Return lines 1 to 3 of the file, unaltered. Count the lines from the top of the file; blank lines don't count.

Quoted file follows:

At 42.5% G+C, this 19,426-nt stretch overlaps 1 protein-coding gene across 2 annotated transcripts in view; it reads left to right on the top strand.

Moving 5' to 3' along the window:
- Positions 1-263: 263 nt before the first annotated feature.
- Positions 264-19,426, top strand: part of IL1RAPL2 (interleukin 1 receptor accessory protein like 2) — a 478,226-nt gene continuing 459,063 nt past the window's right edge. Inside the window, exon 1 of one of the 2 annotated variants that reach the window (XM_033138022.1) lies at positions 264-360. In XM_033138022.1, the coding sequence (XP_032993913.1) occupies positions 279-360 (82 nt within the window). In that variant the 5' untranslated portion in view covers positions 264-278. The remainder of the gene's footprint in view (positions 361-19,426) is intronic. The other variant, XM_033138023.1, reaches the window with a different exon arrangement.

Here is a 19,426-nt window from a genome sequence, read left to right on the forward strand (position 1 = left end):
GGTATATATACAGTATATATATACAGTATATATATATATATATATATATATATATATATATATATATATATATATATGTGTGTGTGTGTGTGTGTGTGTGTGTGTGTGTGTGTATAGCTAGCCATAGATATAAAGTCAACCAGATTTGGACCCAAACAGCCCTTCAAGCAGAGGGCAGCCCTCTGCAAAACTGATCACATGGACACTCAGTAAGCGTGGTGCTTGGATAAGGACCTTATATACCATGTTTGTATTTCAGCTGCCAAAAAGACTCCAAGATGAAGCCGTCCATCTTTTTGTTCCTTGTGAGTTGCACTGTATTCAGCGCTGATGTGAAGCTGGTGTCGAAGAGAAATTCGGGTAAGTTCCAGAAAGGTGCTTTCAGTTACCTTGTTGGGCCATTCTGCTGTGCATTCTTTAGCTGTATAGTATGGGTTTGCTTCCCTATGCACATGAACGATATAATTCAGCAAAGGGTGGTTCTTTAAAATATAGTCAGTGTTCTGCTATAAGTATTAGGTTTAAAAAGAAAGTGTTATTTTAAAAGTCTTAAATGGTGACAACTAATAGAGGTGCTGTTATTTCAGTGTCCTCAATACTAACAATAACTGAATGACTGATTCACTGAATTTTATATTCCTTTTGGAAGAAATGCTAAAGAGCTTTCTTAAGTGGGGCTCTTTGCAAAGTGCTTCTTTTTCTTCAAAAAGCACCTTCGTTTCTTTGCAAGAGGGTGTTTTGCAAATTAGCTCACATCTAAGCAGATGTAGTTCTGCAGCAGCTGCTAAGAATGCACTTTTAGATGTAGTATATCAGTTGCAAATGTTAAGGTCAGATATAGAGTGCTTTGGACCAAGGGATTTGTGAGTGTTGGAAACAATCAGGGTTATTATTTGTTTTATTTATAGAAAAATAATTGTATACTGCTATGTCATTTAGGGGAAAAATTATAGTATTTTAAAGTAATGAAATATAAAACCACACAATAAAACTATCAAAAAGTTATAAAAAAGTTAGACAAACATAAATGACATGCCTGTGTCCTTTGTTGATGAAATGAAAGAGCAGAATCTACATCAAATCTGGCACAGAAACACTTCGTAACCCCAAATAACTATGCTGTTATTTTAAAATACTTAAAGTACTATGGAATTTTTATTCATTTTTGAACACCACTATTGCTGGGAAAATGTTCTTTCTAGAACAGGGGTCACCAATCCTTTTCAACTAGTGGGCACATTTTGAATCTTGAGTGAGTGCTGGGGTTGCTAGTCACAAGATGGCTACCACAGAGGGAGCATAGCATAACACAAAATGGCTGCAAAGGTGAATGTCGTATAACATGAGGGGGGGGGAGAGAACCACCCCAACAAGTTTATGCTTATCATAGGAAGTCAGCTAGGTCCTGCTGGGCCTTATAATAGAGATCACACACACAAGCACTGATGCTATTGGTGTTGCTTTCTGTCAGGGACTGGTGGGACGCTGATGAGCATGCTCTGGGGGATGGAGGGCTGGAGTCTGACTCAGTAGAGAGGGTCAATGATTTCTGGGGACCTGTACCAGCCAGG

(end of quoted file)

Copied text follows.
At 42.5% G+C, this 19,426-nt stretch overlaps 1 protein-coding gene across 2 annotated transcripts in view; it reads left to right on the top strand.

Moving 5' to 3' along the window:
- Positions 1-263: 263 nt before the first annotated feature.